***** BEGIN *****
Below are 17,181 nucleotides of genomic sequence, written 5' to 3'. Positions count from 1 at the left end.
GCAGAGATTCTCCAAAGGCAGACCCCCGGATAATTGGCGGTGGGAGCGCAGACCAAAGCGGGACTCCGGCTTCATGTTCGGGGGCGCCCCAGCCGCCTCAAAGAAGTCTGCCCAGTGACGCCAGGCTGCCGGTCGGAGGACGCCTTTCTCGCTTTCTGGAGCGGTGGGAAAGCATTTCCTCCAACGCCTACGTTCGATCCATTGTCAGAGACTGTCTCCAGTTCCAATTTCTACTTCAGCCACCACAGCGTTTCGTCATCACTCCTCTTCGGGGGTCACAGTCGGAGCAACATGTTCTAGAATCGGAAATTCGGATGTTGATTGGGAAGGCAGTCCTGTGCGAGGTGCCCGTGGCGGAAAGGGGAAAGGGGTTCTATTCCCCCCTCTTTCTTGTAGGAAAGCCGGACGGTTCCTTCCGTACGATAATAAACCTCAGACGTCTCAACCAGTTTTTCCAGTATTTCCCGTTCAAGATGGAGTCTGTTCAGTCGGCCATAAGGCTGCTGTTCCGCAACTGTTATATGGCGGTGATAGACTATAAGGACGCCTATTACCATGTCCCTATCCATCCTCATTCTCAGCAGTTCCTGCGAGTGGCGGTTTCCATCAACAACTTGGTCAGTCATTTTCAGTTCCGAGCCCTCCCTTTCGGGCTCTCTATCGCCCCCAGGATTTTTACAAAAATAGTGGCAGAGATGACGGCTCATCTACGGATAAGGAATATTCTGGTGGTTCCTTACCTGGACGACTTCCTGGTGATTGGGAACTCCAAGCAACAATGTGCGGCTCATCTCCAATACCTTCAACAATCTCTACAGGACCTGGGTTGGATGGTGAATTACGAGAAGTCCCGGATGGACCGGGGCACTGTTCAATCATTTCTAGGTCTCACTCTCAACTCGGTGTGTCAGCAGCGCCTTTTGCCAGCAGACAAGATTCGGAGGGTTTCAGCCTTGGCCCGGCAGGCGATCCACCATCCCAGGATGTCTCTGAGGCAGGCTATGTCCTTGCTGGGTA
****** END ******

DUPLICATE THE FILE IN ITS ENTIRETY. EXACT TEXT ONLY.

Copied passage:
Below are 17,181 nucleotides of genomic sequence, written 5' to 3'. Positions count from 1 at the left end.
GCAGAGATTCTCCAAAGGCAGACCCCCGGATAATTGGCGGTGGGAGCGCAGACCAAAGCGGGACTCCGGCTTCATGTTCGGGGGCGCCCCAGCCGCCTCAAAGAAGTCTGCCCAGTGACGCCAGGCTGCCGGTCGGAGGACGCCTTTCTCGCTTTCTGGAGCGGTGGGAAAGCATTTCCTCCAACGCCTACGTTCGATCCATTGTCAGAGACTGTCTCCAGTTCCAATTTCTACTTCAGCCACCACAGCGTTTCGTCATCACTCCTCTTCGGGGGTCACAGTCGGAGCAACATGTTCTAGAATCGGAAATTCGGATGTTGATTGGGAAGGCAGTCCTGTGCGAGGTGCCCGTGGCGGAAAGGGGAAAGGGGTTCTATTCCCCCCTCTTTCTTGTAGGAAAGCCGGACGGTTCCTTCCGTACGATAATAAACCTCAGACGTCTCAACCAGTTTTTCCAGTATTTCCCGTTCAAGATGGAGTCTGTTCAGTCGGCCATAAGGCTGCTGTTCCGCAACTGTTATATGGCGGTGATAGACTATAAGGACGCCTATTACCATGTCCCTATCCATCCTCATTCTCAGCAGTTCCTGCGAGTGGCGGTTTCCATCAACAACTTGGTCAGTCATTTTCAGTTCCGAGCCCTCCCTTTCGGGCTCTCTATCGCCCCCAGGATTTTTACAAAAATAGTGGCAGAGATGACGGCTCATCTACGGATAAGGAATATTCTGGTGGTTCCTTACCTGGACGACTTCCTGGTGATTGGGAACTCCAAGCAACAATGTGCGGCTCATCTCCAATACCTTCAACAATCTCTACAGGACCTGGGTTGGATGGTGAATTACGAGAAGTCCCGGATGGACCGGGGCACTGTTCAATCATTTCTAGGTCTCACTCTCAACTCGGTGTGTCAGCAGCGCCTTTTGCCAGCAGACAAGATTCGGAGGGTTTCAGCCTTGGCCCGGCAGGCGATCCACCATCCCAGGATGTCTCTGAGGCAGGCTATGTCCTTGCTGGGTA